Second (and I’ll spend more time on this), the case served its purpose perfectly–it was a “test” case to test several important questions and get a definitive answer.

So, here’s some background.  I’m sorry we need background, but your speech rights are generally threatened by several years of complex-sounding legal decisions and political maneuvers (just think about the cases leading up to Citizens United).  So background helps.

The Bush administration, from 2001 to 2005, worked doggedly to “deregulate” broadband Internet access.  The effect was, among other things, you would not be able to choose your own ISP on DSL or cable modem the same way you could on dial-up (choosing among, say, Earthlink and NetZero and AOL, not just your phone company’s ISP).

Turns out, substantively, that decision has resulted in our nation having slower, more expensive broadband Internet connections, as independent ISPs invest in new technologies and drive competition.  That FCC decision also put the FCC on (what the DC Circuit believes to be) flimsy legal grounds for protecting consumers, even when the second largest ISP (Comcast) blocks some of the most popular, pervasive technologies used by millions of Americans.

Indeed, shortly after these deregulatory decisions, the biggest carriers, like AT&T and Verizon, announced that they would transform the Internet into a pay-for-play medium they controlled, rather than an open, general purpose technology we all know and love.  That would totally suck for our country.  Millions noticed, and this sparked a citizen movement organized by Free Press through a coalition called Save the Internet.

In response, the carriers backtracked, in their public rhetoric, and argued a few things.

(1) We’d never block or interfere with the open Internet, even though we have announced the intention to do just that, and are spending hundreds of millions of dollars lobbying against “net neutrality” rules forbidding us from doing that.  And (2) if we ever did interfere with the open Internet, don’t worry, the FCC will punish us.  And (3) the FCC will have the jurisdiction to do.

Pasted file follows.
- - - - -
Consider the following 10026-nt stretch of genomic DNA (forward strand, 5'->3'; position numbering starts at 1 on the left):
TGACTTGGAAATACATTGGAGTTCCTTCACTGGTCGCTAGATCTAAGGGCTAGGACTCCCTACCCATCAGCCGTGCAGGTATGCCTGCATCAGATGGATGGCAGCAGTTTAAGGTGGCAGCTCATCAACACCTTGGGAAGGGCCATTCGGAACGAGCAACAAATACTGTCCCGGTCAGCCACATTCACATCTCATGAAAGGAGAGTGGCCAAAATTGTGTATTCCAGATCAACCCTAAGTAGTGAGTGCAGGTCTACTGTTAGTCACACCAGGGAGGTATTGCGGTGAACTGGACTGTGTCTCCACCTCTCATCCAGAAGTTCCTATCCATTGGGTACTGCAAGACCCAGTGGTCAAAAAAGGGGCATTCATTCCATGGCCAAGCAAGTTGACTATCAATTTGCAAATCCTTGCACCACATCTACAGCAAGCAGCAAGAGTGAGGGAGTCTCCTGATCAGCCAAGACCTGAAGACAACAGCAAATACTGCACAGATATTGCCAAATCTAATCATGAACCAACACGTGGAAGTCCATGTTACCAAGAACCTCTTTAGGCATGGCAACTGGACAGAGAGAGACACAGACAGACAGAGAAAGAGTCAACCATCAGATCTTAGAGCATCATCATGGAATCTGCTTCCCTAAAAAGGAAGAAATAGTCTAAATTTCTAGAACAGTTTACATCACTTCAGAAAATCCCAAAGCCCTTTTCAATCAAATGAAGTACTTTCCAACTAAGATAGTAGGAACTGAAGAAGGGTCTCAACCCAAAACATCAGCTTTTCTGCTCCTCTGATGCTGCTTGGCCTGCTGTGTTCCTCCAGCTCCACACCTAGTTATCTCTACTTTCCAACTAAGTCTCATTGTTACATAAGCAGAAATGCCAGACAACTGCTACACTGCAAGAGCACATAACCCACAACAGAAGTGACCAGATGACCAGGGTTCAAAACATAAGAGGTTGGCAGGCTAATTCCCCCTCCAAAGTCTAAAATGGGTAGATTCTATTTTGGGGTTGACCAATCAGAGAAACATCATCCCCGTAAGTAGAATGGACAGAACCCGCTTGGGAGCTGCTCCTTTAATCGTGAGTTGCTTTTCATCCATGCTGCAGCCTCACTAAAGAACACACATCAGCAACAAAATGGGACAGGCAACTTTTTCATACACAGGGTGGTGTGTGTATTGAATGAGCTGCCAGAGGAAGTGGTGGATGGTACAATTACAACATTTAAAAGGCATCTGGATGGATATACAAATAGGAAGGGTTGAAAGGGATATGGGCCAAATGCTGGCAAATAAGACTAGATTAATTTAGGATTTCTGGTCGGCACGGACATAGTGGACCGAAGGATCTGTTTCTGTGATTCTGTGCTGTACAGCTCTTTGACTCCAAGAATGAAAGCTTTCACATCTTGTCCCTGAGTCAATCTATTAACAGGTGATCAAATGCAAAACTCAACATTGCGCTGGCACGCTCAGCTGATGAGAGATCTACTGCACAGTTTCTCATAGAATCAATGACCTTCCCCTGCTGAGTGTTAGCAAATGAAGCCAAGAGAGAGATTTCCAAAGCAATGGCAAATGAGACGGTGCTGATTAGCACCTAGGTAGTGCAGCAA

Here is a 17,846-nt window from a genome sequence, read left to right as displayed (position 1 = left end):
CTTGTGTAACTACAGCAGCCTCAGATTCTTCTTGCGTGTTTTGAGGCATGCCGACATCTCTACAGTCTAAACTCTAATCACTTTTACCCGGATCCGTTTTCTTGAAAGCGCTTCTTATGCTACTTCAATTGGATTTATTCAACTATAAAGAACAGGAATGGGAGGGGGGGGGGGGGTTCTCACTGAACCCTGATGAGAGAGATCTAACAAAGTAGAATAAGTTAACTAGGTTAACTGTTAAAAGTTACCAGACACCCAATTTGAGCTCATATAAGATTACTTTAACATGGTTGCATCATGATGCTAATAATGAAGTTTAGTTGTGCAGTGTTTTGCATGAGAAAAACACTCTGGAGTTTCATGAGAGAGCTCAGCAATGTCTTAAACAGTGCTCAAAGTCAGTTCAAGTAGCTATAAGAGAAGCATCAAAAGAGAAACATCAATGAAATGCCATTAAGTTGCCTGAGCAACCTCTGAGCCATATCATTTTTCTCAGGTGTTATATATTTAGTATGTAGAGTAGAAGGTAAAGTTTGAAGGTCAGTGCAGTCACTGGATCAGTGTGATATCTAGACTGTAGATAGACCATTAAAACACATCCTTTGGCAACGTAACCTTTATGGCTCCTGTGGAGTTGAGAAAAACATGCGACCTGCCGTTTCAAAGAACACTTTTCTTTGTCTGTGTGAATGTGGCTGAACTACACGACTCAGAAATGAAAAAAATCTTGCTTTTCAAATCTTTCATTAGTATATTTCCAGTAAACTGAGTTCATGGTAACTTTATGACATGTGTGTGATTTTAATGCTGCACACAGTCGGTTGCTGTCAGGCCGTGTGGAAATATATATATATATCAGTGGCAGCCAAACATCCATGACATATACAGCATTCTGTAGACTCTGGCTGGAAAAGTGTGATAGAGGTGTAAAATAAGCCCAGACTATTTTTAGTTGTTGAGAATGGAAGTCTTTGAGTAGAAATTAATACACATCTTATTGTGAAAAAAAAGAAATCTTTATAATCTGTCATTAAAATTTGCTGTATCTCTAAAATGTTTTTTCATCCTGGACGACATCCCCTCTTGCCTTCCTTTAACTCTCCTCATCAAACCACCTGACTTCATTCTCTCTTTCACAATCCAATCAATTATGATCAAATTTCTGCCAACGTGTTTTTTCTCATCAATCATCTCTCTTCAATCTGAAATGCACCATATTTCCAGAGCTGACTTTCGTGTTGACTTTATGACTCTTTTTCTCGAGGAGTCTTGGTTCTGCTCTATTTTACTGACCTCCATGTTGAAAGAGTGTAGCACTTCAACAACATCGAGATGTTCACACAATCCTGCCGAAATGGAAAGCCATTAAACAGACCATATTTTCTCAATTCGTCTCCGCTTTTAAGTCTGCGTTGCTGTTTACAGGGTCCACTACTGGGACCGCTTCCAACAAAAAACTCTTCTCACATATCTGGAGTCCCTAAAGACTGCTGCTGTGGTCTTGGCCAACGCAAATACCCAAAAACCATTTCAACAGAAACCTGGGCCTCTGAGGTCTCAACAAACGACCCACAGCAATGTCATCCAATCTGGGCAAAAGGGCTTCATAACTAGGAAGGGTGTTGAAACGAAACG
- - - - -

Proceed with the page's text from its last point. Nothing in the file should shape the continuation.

So we tested those three point.

1.  Would the carriers interfere with Internet content and applications? Based on the FCC investigation of Comcast’s actions, the answer was a resounding yes.  Carriers would not only interfere, and with very popular technologies, they would lie about it, over and over, and then when caught, lie some more.  And afterward, they’d keep lying, and keep blocking.  If the FCC learned anything during that investigation, it is that Comcast was not a good faith actor.  Recently, Windstream engaged in some of its own interference, hijacking search queries.

2. Would the FCC punish bad actors? We thought this unlikely–the FCC is a notoriously captured agency that generally follows the orders of the companies it is supposed to regulate.  The carriers seemed to have even more power under the Bush FCC. But in the FCC’s entire history, it has adopted just a handful of pro-consumer decisions in the face of carrier-pressure.  But, it turned out, to our surprise, the answer was yes, the FCC would act, thanks largely to a citizen outcry and engagement.  The answer was yes, even when the Chairman was a deregulatory Republican named Kevin Martin facing unbelievable political pressure brought to bear by some of the nation’s most powerful and ruthless companies, with the backing of many Republican leaders.

3. Finally, does the FCC have the authority to protect consumers?